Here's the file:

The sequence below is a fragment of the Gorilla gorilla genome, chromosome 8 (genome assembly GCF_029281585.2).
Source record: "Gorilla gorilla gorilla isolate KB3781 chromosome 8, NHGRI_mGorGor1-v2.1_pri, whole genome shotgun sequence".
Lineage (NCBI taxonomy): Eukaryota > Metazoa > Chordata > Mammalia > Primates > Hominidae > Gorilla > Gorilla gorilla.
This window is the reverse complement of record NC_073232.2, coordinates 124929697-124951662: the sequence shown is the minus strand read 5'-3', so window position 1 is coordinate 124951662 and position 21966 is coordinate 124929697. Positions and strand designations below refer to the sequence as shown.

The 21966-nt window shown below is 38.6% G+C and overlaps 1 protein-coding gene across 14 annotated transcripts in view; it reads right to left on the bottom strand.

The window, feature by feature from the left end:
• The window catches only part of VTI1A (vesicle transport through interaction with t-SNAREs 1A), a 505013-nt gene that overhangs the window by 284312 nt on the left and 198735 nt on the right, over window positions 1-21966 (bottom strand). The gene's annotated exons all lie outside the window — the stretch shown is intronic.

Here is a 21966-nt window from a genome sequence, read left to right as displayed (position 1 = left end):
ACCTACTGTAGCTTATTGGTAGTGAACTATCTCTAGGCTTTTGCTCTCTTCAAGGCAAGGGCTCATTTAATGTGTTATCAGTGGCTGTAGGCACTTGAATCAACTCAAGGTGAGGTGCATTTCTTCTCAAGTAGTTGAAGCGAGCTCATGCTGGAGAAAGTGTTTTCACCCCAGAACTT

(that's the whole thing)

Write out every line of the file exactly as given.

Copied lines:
The sequence below is a fragment of the Gorilla gorilla genome, chromosome 8 (genome assembly GCF_029281585.2).
Source record: "Gorilla gorilla gorilla isolate KB3781 chromosome 8, NHGRI_mGorGor1-v2.1_pri, whole genome shotgun sequence".
Lineage (NCBI taxonomy): Eukaryota > Metazoa > Chordata > Mammalia > Primates > Hominidae > Gorilla > Gorilla gorilla.
This window is the reverse complement of record NC_073232.2, coordinates 124929697-124951662: the sequence shown is the minus strand read 5'-3', so window position 1 is coordinate 124951662 and position 21966 is coordinate 124929697. Positions and strand designations below refer to the sequence as shown.

The 21966-nt window shown below is 38.6% G+C and overlaps 1 protein-coding gene across 14 annotated transcripts in view; it reads right to left on the bottom strand.

The window, feature by feature from the left end:
• The window catches only part of VTI1A (vesicle transport through interaction with t-SNAREs 1A), a 505013-nt gene that overhangs the window by 284312 nt on the left and 198735 nt on the right, over window positions 1-21966 (bottom strand). The gene's annotated exons all lie outside the window — the stretch shown is intronic.

Here is a 21966-nt window from a genome sequence, read left to right as displayed (position 1 = left end):
ACCTACTGTAGCTTATTGGTAGTGAACTATCTCTAGGCTTTTGCTCTCTTCAAGGCAAGGGCTCATTTAATGTGTTATCAGTGGCTGTAGGCACTTGAATCAACTCAAGGTGAGGTGCATTTCTTCTCAAGTAGTTGAAGCGAGCTCATGCTGGAGAAAGTGTTTTCACCCCAGAACTT